Currently, I am writing this using my laptop, but that is because I am home and using my laptop for other things. But, while I am commuting to London as part of my placement programme at University, I use my phone to write. I use an app called Scrivener on both platforms, and in those three hours (an hour and a half each way), that is when I get the majority of my work done. Sometimes, if I am still feeling productive and even remotely creative at the end of the day then I will also finish off a few hundred words, or the final part of a chapter, using my laptop.
Our lives have become so technologically absorbed that no matter where you look, someone will have a phone in their hand, a kindle, an iPad, laptop, or all of the above – and, on the rare occasion, you may stumble upon someone reading a paperback, but more likely than not, they will have earphones in connecting them to a technological device. The point I am trying to make here is that we are all so familiar with texting and using our phones or our blackberrys for emails that we use them more than computers, and so, in my opinion, using my phone to write is the fastest and most efficient use of my writing time.
I can typically do about 1,500-2,000 words in the space of that three-hour commute. The same is easily plausible for you. Of course, some days it could be more, some days it could be less, depending on your personal circumstances, how you’re feeling on that day, or if you have something else that requires your attention.
But the additional beauty of writing on my phone is that I can practically do it anymore I want; in the bathroom, at the dinner table, at my desk, during a lunch break, in a library, on a bus. The same could be said for an idea that might pop into my head or an idea for a blog post. Instant accessibility is the key to my writing productivity. It saves me a lot of hassle as well: imagine having to carry a laptop around with you everywhere and having to lumber it out of its case every time you just wanted to note a few sentences down, or few pieces of dialogue – there would be anarchy!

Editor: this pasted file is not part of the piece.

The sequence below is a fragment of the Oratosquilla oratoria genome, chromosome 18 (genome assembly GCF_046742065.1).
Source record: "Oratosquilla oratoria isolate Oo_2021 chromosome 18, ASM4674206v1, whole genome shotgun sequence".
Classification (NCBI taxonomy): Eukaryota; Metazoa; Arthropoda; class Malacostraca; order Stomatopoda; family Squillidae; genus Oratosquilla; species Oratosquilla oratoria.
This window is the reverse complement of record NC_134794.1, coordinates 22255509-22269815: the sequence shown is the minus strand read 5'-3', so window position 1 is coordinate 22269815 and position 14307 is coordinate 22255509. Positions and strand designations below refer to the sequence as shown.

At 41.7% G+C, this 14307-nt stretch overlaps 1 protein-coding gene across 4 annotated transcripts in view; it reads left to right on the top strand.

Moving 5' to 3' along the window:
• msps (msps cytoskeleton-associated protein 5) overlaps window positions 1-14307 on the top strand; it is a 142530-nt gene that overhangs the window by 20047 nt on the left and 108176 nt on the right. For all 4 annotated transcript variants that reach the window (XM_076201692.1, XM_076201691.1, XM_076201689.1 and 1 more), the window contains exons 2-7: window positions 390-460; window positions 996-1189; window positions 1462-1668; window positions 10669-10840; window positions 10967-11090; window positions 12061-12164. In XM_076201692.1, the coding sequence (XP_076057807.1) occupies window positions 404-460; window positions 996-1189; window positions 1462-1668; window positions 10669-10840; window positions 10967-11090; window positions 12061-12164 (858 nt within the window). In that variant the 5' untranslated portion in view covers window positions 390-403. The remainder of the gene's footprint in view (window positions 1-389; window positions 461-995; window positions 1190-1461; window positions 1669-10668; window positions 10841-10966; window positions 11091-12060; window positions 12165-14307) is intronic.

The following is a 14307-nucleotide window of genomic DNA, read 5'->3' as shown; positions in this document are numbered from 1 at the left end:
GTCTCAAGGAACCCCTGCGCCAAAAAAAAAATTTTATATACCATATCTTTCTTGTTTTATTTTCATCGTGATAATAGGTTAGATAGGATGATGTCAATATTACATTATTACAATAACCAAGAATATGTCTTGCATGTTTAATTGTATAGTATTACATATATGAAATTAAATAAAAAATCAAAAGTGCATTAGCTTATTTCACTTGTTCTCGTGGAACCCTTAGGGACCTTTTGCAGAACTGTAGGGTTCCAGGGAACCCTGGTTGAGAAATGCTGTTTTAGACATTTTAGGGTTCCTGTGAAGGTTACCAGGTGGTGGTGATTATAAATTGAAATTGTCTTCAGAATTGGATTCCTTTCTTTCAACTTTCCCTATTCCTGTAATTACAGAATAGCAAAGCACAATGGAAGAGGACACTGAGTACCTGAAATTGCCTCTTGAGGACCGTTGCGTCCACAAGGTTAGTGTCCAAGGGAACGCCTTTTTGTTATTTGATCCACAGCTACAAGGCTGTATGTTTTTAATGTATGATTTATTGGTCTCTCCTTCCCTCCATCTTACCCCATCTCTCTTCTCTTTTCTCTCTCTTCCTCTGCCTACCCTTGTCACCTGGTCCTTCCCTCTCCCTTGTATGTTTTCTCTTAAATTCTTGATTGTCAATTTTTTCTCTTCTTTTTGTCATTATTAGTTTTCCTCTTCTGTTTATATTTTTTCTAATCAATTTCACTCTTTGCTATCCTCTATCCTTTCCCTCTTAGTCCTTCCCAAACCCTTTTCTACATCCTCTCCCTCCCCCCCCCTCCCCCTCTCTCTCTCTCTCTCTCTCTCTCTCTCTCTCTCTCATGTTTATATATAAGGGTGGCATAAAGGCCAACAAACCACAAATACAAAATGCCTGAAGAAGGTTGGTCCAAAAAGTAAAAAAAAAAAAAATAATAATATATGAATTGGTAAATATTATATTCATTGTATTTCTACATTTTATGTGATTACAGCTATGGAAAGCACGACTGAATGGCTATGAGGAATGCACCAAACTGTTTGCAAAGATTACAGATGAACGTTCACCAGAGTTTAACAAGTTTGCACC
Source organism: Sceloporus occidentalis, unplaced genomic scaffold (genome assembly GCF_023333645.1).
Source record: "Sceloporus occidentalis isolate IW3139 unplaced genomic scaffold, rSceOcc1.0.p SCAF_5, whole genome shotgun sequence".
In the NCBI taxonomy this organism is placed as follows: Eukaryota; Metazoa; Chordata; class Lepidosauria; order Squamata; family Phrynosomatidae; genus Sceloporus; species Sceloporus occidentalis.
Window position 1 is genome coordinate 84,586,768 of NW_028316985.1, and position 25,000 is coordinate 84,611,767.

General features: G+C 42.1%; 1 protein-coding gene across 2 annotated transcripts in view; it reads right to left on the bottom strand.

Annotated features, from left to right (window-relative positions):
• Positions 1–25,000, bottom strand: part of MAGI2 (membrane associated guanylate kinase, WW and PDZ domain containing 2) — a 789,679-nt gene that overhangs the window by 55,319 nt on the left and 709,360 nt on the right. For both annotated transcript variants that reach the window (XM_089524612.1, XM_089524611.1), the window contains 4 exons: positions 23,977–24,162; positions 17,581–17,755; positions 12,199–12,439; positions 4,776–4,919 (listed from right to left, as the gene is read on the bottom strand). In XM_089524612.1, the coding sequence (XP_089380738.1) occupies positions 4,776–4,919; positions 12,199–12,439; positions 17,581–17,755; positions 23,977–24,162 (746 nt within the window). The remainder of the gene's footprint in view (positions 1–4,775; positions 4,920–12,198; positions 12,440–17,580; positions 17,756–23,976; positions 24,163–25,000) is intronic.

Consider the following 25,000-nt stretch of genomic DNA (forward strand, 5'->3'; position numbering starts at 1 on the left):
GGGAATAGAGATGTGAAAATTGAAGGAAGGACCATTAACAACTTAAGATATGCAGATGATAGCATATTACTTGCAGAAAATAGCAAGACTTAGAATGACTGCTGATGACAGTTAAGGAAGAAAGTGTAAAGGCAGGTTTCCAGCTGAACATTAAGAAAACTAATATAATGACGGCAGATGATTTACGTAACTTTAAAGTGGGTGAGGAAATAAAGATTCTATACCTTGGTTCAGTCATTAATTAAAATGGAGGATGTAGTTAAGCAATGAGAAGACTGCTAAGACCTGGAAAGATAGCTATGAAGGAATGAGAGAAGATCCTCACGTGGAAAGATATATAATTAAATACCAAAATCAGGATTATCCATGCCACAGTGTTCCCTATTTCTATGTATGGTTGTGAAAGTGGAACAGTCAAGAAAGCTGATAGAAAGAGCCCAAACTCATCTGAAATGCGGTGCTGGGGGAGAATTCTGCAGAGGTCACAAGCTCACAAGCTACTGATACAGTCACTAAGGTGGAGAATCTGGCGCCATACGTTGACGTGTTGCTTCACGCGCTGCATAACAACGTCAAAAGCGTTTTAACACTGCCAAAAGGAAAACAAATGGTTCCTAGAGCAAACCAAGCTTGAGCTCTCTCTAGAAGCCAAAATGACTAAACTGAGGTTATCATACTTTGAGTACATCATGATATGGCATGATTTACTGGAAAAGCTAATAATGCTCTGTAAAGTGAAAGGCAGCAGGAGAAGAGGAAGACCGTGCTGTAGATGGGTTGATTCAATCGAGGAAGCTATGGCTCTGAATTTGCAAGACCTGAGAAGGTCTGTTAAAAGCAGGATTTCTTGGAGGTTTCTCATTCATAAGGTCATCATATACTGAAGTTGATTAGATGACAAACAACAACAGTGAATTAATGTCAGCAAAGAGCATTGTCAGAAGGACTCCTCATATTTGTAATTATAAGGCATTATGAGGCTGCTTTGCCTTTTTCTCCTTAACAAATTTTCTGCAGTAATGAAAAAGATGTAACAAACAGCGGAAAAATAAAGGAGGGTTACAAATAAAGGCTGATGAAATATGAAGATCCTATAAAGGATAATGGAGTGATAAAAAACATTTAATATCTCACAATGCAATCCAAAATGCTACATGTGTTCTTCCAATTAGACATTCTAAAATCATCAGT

If this isn’t reason enough to agree that phones are an amazing platform from which to write, then perhaps this may convince you. Our phones are blessed with the use of autocorrect. A lot of time is saved when a phone autocorrects. Rather than having to manually go through and adjust the typos I have made, it does them automatically for me, meaning I am able to churn out more words in one go, and not have to worry about it later, so that I am able to edit the book and produce it much quicker. Autocorrect, however, does come with a few drawbacks, of course. For instance, if you are writing a fantasy novel, and have names such as ‘Roedaro’, it will take a while for the software to realise this is a new word you have created and can be quite a nuisance – especially if you are in the swing of things, much like I am now!
And so, to cap off, using my mobile phone is when I am most productive, closely followed by my laptop. I seldom write longhand, because after ten minutes or so my wrist starts to ache and I grow restless.
How do you write? When are your best times for productivity? I’d love to hear from you!